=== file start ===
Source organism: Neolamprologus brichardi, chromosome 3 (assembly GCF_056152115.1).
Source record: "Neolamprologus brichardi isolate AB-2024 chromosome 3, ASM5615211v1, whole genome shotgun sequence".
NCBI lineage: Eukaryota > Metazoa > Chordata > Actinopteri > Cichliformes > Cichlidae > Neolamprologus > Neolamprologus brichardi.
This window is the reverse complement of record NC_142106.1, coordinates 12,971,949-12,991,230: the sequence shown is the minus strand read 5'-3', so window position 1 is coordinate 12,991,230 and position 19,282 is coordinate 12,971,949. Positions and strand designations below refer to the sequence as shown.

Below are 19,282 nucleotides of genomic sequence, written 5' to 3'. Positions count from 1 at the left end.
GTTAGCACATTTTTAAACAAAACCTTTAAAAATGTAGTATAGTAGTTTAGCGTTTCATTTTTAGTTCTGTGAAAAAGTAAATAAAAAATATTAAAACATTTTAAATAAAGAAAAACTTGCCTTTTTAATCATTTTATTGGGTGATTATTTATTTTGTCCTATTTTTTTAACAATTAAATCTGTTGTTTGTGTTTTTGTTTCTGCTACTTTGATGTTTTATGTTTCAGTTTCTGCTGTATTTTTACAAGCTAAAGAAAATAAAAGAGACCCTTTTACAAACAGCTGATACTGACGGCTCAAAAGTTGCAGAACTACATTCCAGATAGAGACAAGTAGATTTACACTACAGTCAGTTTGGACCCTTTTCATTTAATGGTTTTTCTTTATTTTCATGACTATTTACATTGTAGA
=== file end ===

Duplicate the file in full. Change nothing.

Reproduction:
Source organism: Neolamprologus brichardi, chromosome 3 (assembly GCF_056152115.1).
Source record: "Neolamprologus brichardi isolate AB-2024 chromosome 3, ASM5615211v1, whole genome shotgun sequence".
NCBI lineage: Eukaryota > Metazoa > Chordata > Actinopteri > Cichliformes > Cichlidae > Neolamprologus > Neolamprologus brichardi.
This window is the reverse complement of record NC_142106.1, coordinates 12,971,949-12,991,230: the sequence shown is the minus strand read 5'-3', so window position 1 is coordinate 12,991,230 and position 19,282 is coordinate 12,971,949. Positions and strand designations below refer to the sequence as shown.

Below are 19,282 nucleotides of genomic sequence, written 5' to 3'. Positions count from 1 at the left end.
GTTAGCACATTTTTAAACAAAACCTTTAAAAATGTAGTATAGTAGTTTAGCGTTTCATTTTTAGTTCTGTGAAAAAGTAAATAAAAAATATTAAAACATTTTAAATAAAGAAAAACTTGCCTTTTTAATCATTTTATTGGGTGATTATTTATTTTGTCCTATTTTTTTAACAATTAAATCTGTTGTTTGTGTTTTTGTTTCTGCTACTTTGATGTTTTATGTTTCAGTTTCTGCTGTATTTTTACAAGCTAAAGAAAATAAAAGAGACCCTTTTACAAACAGCTGATACTGACGGCTCAAAAGTTGCAGAACTACATTCCAGATAGAGACAAGTAGATTTACACTACAGTCAGTTTGGACCCTTTTCATTTAATGGTTTTTCTTTATTTTCATGACTATTTACATTGTAGA